Finding DREADD expression in ACs was initially challenging. We managed to circumvent the interference of DREADD-activated ACs by combining MEA recordings with cell labelling, which renders experiments much more complex. Our experimental design was based on Cre-Lox recombination, resulting in DREADD expression in all cells with the same promoter gene in the organism. In future work, DREADD expression should be targeted only to RGCs via viral transfection in order to avoid such strong side effects [51]. Blocking AC input onto postsynaptic targets (bipolar cells or RGCs) would be another solution but has a big caveat: such disinhibition leads to massive increase in activity levels in all RGCs (not shown), hence masking RGC-specific DREADD activation in specific subgroups where DREADDs are directly expressed on RGCs. Alternatively, using intracellular recordings from single cells could exclusively target Grik4 and Scnn1a RGCs based on GFP expression, and DREADD activation with CNO would be redundant. Such an approach would provide unequivocal recordings from RGCs, but at the same time, the throughput would be extremely low, and all network information (provided by recording simultaneously from many homotypic RGCs) would be lost (looking at this information will be the subject of a separate publication). Lastly, it is known that the Cre-lox recombination has disadvantages [52] and sometimes leads to off-target expression. We followed the breeding advice from the manufacturer and used animals from different breeding pairs.

In summary, our approach is able to quickly isolate large numbers of neurons at once while retaining all network information. This approach does not have to be restricted to DREADD technology, and our framework can be used also only with cell labelling (see also [32]).

4. Methods

4.1. Animals and retina preparation

All experimental procedures were approved by the ethics committee at Newcastle University and carried out in accordance with the guidelines of the UK Home Office, under the control of the Animals (Scientific Procedures) Act 1986. Grik4 (C57BL/6-Tg(Grik4-cre)G32–4Stl/J, the Jackson Laboratory, MA, JAX Stock No: 006474) and Scnn1a (B6;C3-Tg(Scnn1a-cre)3Aibs/J, JAX Stock No: 009613) mice were cross-bred with Gq-DREADD mice (B6N;129-Tg(CAG-CHRM3*,-mCitrine)1Ute/J, JAX Stock No: 026220) to generate a strain of mice with the excitatory Gq-DREADD expressed in Grik4- and Scnn1a-expressing cells (Grik4-DREADD and Scnn1a-DREADD, respectively). In addition, we crossbred the Grik4 and Scnn1a lines with an inhibitory DREADD (B6.129-Gt(ROSA)26Sortm1(CAG-CHRM4*,-mCitrine)Ute/J, JAX Stock No: 026219) but the effect on RGC firing rate was negligible and the litters were used only for immunofluorescence studies. Male and female wild-type, Grik4-DREADD and Scnn1a-DREADD mice, housed under a 12-hour light–dark cycle and aged between postnatal days (P) 53–148 were used for the experiments. Mice were dark-adapted overnight and killed by cervical dislocation. Eyes were enucleated, and following removal of the cornea, lens and vitreous body, they were placed in artificial cerebrospinal fluid (aCSF) containing the following (in mM): 118 NaCl, 25 NaHCO3, 1 NaH2PO4, 3 KCl, 1 MgCl2, 2 CaCl2, 10 glucose and 0.5 l-Glutamine, equilibrated with 95% O2 and 5% CO2. The ventral and dorsal orientations were marked after enucleation. The retina was isolated from the eye cup and flattened for MEA recordings. For vertical cryosections, mouse eyecups were fixed in 4% paraformaldehyde (PFA; Alfa Aesar, MA) in 0.1M phosphate buffer solution (PBS) for 2 × 20 min at room temperature and washed with PBS several times. For whole mounts, retinas were isolated from the eye cup and mounted on nitrocellulose paper (Sartorius, Germany) and transferred to 4% paraformaledehyde in PBS (2 × 20 min), rinsed in PBS and prepared for further procedures. All procedures involving live animals and retinas were performed in dim red light and the room was maintained in darkness throughout the experiment.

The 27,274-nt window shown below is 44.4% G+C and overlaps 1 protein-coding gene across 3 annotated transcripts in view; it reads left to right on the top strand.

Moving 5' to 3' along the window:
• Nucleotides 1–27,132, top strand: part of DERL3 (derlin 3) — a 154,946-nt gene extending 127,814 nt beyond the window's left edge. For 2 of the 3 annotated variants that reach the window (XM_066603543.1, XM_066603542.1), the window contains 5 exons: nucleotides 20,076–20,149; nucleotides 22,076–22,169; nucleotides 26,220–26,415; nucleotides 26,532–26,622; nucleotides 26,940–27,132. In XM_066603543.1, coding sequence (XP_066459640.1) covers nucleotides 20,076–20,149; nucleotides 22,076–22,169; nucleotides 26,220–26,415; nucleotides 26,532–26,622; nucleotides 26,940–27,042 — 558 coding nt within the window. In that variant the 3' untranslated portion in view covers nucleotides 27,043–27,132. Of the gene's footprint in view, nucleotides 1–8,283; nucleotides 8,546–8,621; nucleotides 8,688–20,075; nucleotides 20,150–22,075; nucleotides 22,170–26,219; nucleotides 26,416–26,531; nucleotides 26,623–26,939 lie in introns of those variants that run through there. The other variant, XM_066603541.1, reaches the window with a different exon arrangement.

4.2. Immunohistochemistry and image acquisition

After enucleation and fixation, the retinal tissue was processed in different ways for vertical and whole-mount staining. For vertical sections, eyecups were cryoprotected in 30% sucrose in PBS overnight at 4°C and embedded in OCT Tissue TeK (Sakura, NL) at −20°C on the following day. Vertical sections (15–20 µm) were cut on a OTF5000 cryostat (Bright Instruments, UK) and collected on Superfrost microscope slides (Thermo Fisher). Vertical sections and whole mounts were blocked with 10% normal goat serum (NGS) and/or 10% normal donkey serum (NDS) in PBS for at least 30 min at room temperature.

After the blocking procedure and a short rinse in PBS, vertical sections were incubated with primary antibodies in 5% NGS (and/or NDS) + 1% Triton X-100 + PBS overnight at 4°C. Whole mounts were incubated free-floating with primary antibodies in 5% NGS (and/or NDS) + 1% Triton X-100 + PBS for 4–5 days at 4°C. Incubation with secondary antibodies in 1% Triton X-100 in PBS was carried out for 2 h at room temperature for vertical sections or overnight at 4°C for whole mounts. Details of the primary antibodies are as follows: anti-GFP (chicken, Abcam 13970, 1 : 500–1000), anti-RBPMS (rabbit, Phosphosolutions 1830, 1 : 1000), anti-GABA (mouse, Sigma Aldrich A0310, 1 : 1000), anti-calretinin (mouse, Swant 6B3, 1 : 1000) and anti-parvalbumin (rabbit, Swant PV27, 1 : 1000). Secondary antibodies are as follows (all concentrations 1 : 500): goat anti-chicken CF488, goat anti-rabbit Alexa568/Alexa647 and donkey anti-mouse Alexa647. After washing several times with PBS, sections and whole mounts were mounted in Vectashield (Vector Laboratories, UK). All incubations and washing procedures were performed in the dark.